ConvaTec, a developer and marketer of medical technologies for community and hospital care, has presented new in vitro study results in which a Hydrofiber dressing containing ionic silver was observed to conform more closely to a porcine tissue surface in a shallow wound model than did certain silver-containing foam dressings following hydration.
ConvaTec said that in the in vitro study, the Hydrofiber dressing containing ionic silver killed more bacteria (Pseudomonas (P) aeruginosa and Staphylococcus (S)aureus) beneath the dressing than any of the tested silver-containing foam dressings. In addition, the Hydrofiber dressing containing ionic silver was observed to not allow the spread of bacteria beyond the edge of the simulated wound.
The data were presented at the 23rd Annual Symposium on Advanced Wound Care and Wound Healing Society (SAWC/WHS) in Orlando, Florida. In the in vitro study, models were utilized that enabled both visualization of the conformability of silver-containing dressings with a simulated wound tissue and measurement of the antimicrobial activity of the dressings in a simulated shallow wound microbial model.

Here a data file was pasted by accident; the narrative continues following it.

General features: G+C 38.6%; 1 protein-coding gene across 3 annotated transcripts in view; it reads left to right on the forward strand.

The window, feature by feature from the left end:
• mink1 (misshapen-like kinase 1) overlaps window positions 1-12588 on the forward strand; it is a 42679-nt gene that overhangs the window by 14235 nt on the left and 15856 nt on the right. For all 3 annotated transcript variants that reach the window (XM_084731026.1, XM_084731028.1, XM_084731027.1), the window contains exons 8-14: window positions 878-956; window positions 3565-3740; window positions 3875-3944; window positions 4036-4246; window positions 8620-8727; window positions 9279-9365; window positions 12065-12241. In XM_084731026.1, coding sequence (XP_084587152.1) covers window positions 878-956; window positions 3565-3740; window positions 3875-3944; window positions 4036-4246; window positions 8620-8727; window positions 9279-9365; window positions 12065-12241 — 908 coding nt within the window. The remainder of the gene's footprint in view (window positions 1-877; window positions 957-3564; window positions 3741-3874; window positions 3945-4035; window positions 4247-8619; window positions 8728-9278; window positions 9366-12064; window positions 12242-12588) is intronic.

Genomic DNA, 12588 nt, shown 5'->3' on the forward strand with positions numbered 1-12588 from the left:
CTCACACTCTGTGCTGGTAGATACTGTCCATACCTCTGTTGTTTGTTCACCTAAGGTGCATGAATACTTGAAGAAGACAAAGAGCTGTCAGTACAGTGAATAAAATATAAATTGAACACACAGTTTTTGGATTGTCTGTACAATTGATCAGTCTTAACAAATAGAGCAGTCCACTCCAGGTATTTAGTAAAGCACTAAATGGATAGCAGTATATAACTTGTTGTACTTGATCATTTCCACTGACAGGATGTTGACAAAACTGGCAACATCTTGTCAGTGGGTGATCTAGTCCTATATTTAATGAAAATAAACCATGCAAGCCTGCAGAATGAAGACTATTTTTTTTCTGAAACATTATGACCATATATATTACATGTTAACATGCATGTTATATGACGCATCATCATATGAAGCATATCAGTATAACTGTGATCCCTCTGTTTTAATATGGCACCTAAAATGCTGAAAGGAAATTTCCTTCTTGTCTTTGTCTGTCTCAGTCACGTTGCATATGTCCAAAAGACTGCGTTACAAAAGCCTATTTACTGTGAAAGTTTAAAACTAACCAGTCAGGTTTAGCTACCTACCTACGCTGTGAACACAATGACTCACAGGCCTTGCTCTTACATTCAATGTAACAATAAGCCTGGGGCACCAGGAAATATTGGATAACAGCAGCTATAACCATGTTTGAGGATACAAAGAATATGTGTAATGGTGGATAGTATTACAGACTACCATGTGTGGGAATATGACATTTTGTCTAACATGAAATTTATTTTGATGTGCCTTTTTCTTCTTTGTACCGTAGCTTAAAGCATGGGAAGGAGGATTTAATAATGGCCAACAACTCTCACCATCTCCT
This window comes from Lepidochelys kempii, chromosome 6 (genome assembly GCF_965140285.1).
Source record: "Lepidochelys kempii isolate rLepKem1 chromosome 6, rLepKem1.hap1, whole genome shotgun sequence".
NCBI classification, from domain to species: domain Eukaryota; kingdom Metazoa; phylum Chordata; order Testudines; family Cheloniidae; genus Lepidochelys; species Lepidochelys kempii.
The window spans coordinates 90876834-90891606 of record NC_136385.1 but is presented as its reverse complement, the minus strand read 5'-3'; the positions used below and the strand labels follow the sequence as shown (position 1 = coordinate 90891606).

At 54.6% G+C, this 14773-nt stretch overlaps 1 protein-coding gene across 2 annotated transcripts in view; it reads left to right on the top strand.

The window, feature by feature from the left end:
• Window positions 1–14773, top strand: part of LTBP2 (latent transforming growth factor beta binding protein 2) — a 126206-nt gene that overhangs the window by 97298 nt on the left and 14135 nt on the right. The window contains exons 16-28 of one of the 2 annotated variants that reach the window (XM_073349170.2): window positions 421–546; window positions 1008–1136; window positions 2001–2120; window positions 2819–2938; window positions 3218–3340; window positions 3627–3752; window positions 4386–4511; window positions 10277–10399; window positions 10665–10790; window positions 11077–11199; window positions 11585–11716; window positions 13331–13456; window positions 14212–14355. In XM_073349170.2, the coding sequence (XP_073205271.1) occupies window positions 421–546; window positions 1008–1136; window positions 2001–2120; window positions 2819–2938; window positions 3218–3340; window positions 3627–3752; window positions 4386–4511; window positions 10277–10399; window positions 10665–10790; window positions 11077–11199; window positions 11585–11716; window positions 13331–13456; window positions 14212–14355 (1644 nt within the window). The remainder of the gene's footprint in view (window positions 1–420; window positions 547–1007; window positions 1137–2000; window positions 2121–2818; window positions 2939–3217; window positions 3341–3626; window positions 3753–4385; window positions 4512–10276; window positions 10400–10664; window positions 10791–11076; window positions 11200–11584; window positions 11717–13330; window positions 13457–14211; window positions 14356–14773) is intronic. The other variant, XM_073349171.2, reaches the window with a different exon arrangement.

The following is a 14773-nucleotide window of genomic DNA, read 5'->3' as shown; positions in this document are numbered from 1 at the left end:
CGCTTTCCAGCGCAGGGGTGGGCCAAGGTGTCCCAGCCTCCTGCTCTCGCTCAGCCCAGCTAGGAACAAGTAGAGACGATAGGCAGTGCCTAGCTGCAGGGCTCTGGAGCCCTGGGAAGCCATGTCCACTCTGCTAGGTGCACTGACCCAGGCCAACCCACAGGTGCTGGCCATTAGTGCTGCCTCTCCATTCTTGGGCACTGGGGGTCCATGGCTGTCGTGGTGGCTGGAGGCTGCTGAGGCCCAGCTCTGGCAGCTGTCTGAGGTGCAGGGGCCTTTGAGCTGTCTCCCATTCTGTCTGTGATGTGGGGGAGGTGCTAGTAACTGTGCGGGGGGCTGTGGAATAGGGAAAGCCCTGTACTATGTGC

ConvaTec said that the percentage of growth for each bacterium was measured for Hydrofiber dressing containing ionic silver and three silver-containing foam dressings. Mean results of three replicated tests, measured by growth beneath the dressing, were as follows: the Hydrofiber dressing containing ionic silver had 0.4% growth when inoculated with S sureus and 9.0% with P aeruginosa.
Foam A had 25.7% growth when inoculated with S aureus and 100% with P aeruginosa; Foam B had 16.7% growth when inoculated with S aureus and 97.8% with P aeruginosa; and Foam C had 24.6% growth when inoculated with S aureus and 95.8% wit P aeruginosa.
ConvaTec added that dressings with Hydrofiber Technology gel on contact with fluid, provide clinicians and patients with substantial wound care benefits. The gelling action enables the dressings to lock in exudate and its harmful components.